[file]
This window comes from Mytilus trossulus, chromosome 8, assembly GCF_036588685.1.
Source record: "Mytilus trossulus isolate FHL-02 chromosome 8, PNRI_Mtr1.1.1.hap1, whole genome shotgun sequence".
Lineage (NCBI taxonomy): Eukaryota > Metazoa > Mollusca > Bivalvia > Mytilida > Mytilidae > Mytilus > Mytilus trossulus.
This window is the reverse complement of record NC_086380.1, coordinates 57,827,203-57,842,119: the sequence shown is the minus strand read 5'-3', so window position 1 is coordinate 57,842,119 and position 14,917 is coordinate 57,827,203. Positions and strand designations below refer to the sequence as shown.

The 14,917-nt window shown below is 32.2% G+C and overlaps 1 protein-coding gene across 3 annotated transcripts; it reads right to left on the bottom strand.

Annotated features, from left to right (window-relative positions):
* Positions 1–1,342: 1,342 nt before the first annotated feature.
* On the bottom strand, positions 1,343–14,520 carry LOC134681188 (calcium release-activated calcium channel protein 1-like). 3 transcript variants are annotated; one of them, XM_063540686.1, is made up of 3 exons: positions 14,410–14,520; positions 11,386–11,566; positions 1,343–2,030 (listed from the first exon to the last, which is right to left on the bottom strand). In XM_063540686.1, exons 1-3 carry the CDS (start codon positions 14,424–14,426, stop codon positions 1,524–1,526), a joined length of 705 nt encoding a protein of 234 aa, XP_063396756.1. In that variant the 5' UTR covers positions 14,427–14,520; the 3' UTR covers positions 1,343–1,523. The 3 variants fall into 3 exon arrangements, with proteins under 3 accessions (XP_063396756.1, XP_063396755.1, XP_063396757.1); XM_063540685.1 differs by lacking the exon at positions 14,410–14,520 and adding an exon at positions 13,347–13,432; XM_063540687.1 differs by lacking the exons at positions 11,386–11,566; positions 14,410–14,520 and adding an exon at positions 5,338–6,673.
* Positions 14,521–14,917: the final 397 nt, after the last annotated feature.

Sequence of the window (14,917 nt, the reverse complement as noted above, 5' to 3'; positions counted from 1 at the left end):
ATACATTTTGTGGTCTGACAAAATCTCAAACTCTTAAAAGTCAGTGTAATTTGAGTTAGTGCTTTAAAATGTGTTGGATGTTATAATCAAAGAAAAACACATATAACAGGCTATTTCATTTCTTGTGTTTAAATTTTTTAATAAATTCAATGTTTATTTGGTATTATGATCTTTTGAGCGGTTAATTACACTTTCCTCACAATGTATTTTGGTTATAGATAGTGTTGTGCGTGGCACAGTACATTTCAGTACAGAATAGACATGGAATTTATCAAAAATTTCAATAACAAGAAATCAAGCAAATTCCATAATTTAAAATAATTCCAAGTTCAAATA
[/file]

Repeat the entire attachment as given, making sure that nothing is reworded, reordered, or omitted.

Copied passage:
This window comes from Mytilus trossulus, chromosome 8, assembly GCF_036588685.1.
Source record: "Mytilus trossulus isolate FHL-02 chromosome 8, PNRI_Mtr1.1.1.hap1, whole genome shotgun sequence".
Lineage (NCBI taxonomy): Eukaryota > Metazoa > Mollusca > Bivalvia > Mytilida > Mytilidae > Mytilus > Mytilus trossulus.
This window is the reverse complement of record NC_086380.1, coordinates 57,827,203-57,842,119: the sequence shown is the minus strand read 5'-3', so window position 1 is coordinate 57,842,119 and position 14,917 is coordinate 57,827,203. Positions and strand designations below refer to the sequence as shown.

The 14,917-nt window shown below is 32.2% G+C and overlaps 1 protein-coding gene across 3 annotated transcripts; it reads right to left on the bottom strand.

Annotated features, from left to right (window-relative positions):
* Positions 1–1,342: 1,342 nt before the first annotated feature.
* On the bottom strand, positions 1,343–14,520 carry LOC134681188 (calcium release-activated calcium channel protein 1-like). 3 transcript variants are annotated; one of them, XM_063540686.1, is made up of 3 exons: positions 14,410–14,520; positions 11,386–11,566; positions 1,343–2,030 (listed from the first exon to the last, which is right to left on the bottom strand). In XM_063540686.1, exons 1-3 carry the CDS (start codon positions 14,424–14,426, stop codon positions 1,524–1,526), a joined length of 705 nt encoding a protein of 234 aa, XP_063396756.1. In that variant the 5' UTR covers positions 14,427–14,520; the 3' UTR covers positions 1,343–1,523. The 3 variants fall into 3 exon arrangements, with proteins under 3 accessions (XP_063396756.1, XP_063396755.1, XP_063396757.1); XM_063540685.1 differs by lacking the exon at positions 14,410–14,520 and adding an exon at positions 13,347–13,432; XM_063540687.1 differs by lacking the exons at positions 11,386–11,566; positions 14,410–14,520 and adding an exon at positions 5,338–6,673.
* Positions 14,521–14,917: the final 397 nt, after the last annotated feature.

Sequence of the window (14,917 nt, the reverse complement as noted above, 5' to 3'; positions counted from 1 at the left end):
ATACATTTTGTGGTCTGACAAAATCTCAAACTCTTAAAAGTCAGTGTAATTTGAGTTAGTGCTTTAAAATGTGTTGGATGTTATAATCAAAGAAAAACACATATAACAGGCTATTTCATTTCTTGTGTTTAAATTTTTTAATAAATTCAATGTTTATTTGGTATTATGATCTTTTGAGCGGTTAATTACACTTTCCTCACAATGTATTTTGGTTATAGATAGTGTTGTGCGTGGCACAGTACATTTCAGTACAGAATAGACATGGAATTTATCAAAAATTTCAATAACAAGAAATCAAGCAAATTCCATAATTTAAAATAATTCCAAGTTCAAATA